What do you expect from your kids? How do you communicate your expectations to them? Today, let’s talk about what’s reasonable and what’s not when it comes to the expectations we have – and not only for our children.
All parents expect certain things from their children. But expectations that are too high, too low, or never clearly expressed can cause a challenge or two, or many. Having expectations that are too high promotes failure rather than success and leads to an enormous amount of stress for both you and your kids.
On the other hand, expectations that are too low can lead to failure, too, because they don’t help your children to stretch their capacities and develop a sense of competence and resiliency. Most important of all, it is vital that you talk to your kids about your expectations and spell them out as clearly as possible.
If you expect them to clean their room once a week, make sure they understand exactly what “clean” means and which day of the week they need to have it done by. At the same time, tailor your expectations so that they are realistic and appropriate to that particular child at that particular stage of their development. What is right for one doesn’t necessarily fit another and what was reasonable ten years ago may no longer make much sense.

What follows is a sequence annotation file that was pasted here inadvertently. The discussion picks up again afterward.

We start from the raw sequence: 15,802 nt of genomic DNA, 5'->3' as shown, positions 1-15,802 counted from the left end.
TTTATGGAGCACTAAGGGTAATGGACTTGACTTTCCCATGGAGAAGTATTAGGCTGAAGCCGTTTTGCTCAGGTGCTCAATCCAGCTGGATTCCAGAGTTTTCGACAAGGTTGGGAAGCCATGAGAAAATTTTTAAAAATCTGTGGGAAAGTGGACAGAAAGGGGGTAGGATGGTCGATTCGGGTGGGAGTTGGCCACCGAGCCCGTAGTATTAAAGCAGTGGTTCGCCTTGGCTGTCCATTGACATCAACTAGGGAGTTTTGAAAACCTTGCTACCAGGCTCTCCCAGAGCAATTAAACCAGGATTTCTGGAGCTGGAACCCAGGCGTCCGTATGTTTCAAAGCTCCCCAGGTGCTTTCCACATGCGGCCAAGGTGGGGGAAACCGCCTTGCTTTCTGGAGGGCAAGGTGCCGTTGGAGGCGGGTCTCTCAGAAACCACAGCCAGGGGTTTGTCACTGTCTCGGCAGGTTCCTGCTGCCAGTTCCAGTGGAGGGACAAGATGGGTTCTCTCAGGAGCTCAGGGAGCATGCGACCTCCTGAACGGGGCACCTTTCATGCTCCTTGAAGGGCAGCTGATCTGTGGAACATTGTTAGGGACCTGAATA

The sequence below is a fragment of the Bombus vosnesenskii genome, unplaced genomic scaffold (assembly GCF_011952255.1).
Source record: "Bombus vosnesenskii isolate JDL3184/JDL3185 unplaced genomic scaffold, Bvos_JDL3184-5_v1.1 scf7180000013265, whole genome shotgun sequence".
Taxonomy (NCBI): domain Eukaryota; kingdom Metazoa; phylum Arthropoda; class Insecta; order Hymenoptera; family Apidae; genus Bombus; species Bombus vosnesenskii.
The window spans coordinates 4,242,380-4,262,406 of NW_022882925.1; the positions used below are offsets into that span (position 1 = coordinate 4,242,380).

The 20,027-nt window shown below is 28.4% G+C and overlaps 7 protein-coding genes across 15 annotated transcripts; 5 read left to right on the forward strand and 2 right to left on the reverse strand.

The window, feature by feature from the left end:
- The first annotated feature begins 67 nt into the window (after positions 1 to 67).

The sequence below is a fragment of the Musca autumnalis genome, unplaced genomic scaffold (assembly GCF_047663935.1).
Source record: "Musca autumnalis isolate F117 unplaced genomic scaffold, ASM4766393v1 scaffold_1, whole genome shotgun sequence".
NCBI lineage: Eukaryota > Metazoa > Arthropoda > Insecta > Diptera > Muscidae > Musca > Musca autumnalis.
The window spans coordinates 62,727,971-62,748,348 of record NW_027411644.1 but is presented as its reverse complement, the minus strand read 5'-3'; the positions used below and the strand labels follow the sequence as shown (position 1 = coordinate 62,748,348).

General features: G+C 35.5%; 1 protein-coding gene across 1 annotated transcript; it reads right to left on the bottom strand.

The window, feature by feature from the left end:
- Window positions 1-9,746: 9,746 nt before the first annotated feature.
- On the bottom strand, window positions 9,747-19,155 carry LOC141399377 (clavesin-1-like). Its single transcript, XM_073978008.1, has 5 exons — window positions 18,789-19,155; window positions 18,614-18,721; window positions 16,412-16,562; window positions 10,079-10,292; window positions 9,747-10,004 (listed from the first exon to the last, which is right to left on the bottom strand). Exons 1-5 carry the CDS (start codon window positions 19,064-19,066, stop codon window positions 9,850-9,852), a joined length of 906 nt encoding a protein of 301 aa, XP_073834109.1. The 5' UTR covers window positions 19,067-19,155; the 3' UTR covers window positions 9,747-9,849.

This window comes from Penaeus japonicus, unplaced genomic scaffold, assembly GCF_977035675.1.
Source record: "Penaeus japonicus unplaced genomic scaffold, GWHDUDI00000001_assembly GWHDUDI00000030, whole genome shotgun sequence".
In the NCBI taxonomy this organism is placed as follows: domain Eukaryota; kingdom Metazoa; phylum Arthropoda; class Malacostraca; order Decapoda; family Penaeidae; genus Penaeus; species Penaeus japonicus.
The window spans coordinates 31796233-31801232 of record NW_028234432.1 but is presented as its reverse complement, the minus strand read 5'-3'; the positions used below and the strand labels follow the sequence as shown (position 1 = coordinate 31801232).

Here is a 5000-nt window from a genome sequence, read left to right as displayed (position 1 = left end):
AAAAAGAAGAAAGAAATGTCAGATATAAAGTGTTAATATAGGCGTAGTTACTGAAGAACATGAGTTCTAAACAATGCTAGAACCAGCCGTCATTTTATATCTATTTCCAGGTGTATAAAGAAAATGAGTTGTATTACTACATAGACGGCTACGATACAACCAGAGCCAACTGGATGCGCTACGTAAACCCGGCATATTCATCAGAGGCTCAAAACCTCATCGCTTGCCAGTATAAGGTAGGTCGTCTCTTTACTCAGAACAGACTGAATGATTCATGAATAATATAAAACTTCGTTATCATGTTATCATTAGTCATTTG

By the way, if you expect your kids to share certain values you cherish such as honesty, confidence, and dependability, make sure you serve as a good role model, because even when they may not seem to be listening to what you say, you can bet they’re paying close attention to what you do.
All of this isn’t reserved solely for the children in your life. The same goes for your employees, your other team members, and your partners. And while employees probably don’t need to be told when to clean their workspaces, they do need organizational expectations to be clear and well-defined.
Clarity is the grease on the axle of success.